This recipe for Chicken Alfredo won my husband over! For 12 plus years of marriage, I could not get him to eat pasta with a creamy sauce. He had an aversion to it, but he agreed to try this one!
He loved it! I mean really loved it!! There is only one teeny weeny problem, it's not exactly a true Alfredo. I broke more than one rule in this recipe, but you know what? It's delicious and EASY and I know you will love it!
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Of course, if you are alfredo aficionado and want to make the alfredo sauce without any cream, you can certainly do that, as well, and this recipe will work just fine with a few changes.
Adding cream isn't the only rule I broke, I also added onions and a few peppers and in one batch that I made for my YT video, I even added spinach. All are delicious and also optional!
Frequently Asked Questions
Yes, you can double it. However, you need to make a few changes. The time to pressure is slightly longer with more liquid, so decrease the PC time to 1 minute and do a 3-5 minute NR so you don't have pasta water spewing out of the valve. You will only want to use 3 cups of chicken stock and ¾ cup of heavy cream at the end. Otherwise it can be too runny. If your chicken Alfredo is a little runny at the end, no worries, just use the sear/sauté to burn off the extra liquid. Keep in mind it does thicken as it sits.
I have some in the freezer now and I'm sure it's going to be just fine. To reheat from frozen, I would either use the slow cook on low with about ¼-½ cup of chicken stock or even water. OR, use the steam function with the frozen Alfredo in a covered container.
Whenever I freeze and reheat anything with a cream sauce, I make sure I have extra cream and cheese on hand to add to the sauce in case it needs a boost of creaminess.
I don't suggest pressure cooking fresh pasta. If you wanted to use fresh pasta, use the sear/sauté to boil salted water and cook your pasta as you normally would. Save the pasta water because you will need it to make the alfredo sauce.
What is a True Alfredo Sauce?
Alfredo sauce is made from butter and aged Parmesan cheese mixed with a little pasta water to create a creamy sauce.
The most used pasta in an Alfredo is fettuccine because the flat noodles catch and hold onto the Alfredo sauce.
If you search Google or any other search engine, you will see Alfredo sauces made tons of different ways. Some call for a roux (cooked butter/flour) as a thickening agent, some call for milk or cream, and some stay more authentic and stick with butter and parmesan.
I intended on staying authentic in this recipe and had to fight myself to add the cream, but I'm glad I did. That little bit of cream really made a big difference in flavor and creaminess and I know you are going to love it.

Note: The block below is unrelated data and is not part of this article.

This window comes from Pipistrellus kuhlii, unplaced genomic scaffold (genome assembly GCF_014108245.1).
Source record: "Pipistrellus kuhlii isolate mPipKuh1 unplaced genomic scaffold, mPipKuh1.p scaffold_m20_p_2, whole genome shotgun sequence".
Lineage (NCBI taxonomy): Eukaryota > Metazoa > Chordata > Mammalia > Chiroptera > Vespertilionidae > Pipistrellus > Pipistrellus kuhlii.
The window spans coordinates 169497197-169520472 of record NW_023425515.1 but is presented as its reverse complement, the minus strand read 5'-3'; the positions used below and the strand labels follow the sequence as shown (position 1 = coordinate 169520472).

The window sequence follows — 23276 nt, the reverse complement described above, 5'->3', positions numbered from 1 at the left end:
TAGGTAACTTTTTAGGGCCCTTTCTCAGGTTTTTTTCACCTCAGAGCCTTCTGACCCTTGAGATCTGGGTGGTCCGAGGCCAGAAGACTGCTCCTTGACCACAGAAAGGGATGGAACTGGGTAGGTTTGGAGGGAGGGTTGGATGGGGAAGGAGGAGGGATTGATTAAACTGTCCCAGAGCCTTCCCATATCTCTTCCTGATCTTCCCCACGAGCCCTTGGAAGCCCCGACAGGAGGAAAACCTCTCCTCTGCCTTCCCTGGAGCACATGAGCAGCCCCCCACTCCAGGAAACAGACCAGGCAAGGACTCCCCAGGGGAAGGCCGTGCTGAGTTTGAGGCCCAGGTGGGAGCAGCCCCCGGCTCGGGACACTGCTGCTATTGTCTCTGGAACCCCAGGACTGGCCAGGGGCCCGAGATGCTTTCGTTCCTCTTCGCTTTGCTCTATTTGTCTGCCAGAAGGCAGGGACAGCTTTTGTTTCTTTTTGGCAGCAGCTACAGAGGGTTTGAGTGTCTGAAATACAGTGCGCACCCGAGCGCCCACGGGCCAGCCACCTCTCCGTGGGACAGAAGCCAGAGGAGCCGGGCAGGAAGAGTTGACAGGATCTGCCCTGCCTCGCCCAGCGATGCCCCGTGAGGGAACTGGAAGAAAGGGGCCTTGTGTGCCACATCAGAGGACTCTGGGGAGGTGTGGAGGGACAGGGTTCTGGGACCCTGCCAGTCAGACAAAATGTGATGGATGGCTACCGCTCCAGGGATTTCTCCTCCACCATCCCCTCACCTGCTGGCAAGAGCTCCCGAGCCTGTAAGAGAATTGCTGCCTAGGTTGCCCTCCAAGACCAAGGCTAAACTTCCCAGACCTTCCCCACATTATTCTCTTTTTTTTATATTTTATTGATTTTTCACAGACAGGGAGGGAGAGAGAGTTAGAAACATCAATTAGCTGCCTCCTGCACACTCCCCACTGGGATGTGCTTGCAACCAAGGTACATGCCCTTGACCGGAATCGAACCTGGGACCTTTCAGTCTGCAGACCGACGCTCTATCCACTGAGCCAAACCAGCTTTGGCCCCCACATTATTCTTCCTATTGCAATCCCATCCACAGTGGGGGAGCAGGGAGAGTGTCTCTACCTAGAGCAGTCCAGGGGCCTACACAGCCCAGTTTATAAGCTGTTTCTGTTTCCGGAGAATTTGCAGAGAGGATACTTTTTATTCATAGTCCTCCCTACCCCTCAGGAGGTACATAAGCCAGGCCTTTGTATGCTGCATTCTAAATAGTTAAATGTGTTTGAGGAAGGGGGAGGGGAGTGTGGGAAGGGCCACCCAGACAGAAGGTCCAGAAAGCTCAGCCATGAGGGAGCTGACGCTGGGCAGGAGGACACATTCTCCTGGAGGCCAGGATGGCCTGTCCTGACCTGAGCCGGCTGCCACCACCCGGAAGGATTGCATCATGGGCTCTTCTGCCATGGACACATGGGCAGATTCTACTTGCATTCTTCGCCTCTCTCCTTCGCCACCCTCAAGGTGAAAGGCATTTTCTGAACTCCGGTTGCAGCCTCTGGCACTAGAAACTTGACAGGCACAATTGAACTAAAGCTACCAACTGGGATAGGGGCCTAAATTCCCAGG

How would I Make a Traditional Alfredo Sauce without Cream?
If you wanted to make a traditional alfredo sauce instead of the one I made, you would simply increase the grated parmesan and skip the cream and the Italian cheese blend.
How much cheese and butter you use is completely up to you, so there aren't any measurements here.
Simply add the parmesan cheese and extra butter until you have a nice creamy sauce on your pasta. Make sure to keep your heat on low so you don't experience a separation of the fat from the butter and the cheese.
How Can I Make Chicken Fettuccine Alfredo without a Pressure Cooker?
Chicken Alfredo is a quick dinner to make with or without a pressure cooker and it's easily done stove-top.
The first thing you want to do is prep your ingredients. Cut up and season the chicken. Dice the onion. I would use 1-2 cloves of minced garlic instead of whole garlic cloves since you won't be going under pressure. Grate the cheese.
Boil a large pot of salted water on the stove and when it comes to a boil, add in the fettuccine noodles.
While they are cooking, heat up the butter in a large skillet and sauté the chicken, onions, garlic and peppers if you want to use them. Make sure the chicken is cooked through.
When the pasta is al dente, use tongs to place it in the skillet with the chicken. Add about ½ cup of the pasta water along with the grated cheese. Heat over low to medium heat until the cheese is melted and a sauce starts to form.
You can choose to add cream or stick with all pasta water and more cheese. Add as much or as little cheese/butter/cream as you want until the sauce is exactly how you like it.
Make sure to taste for seasonings and add salt and pepper if needed.
What Pasta Should I Use for Chicken Alfredo?
My top pick, and what I used in this recipe, is fettuccine noodles. They do a great job of holding the Alfredo sauce and work perfect in this recipe.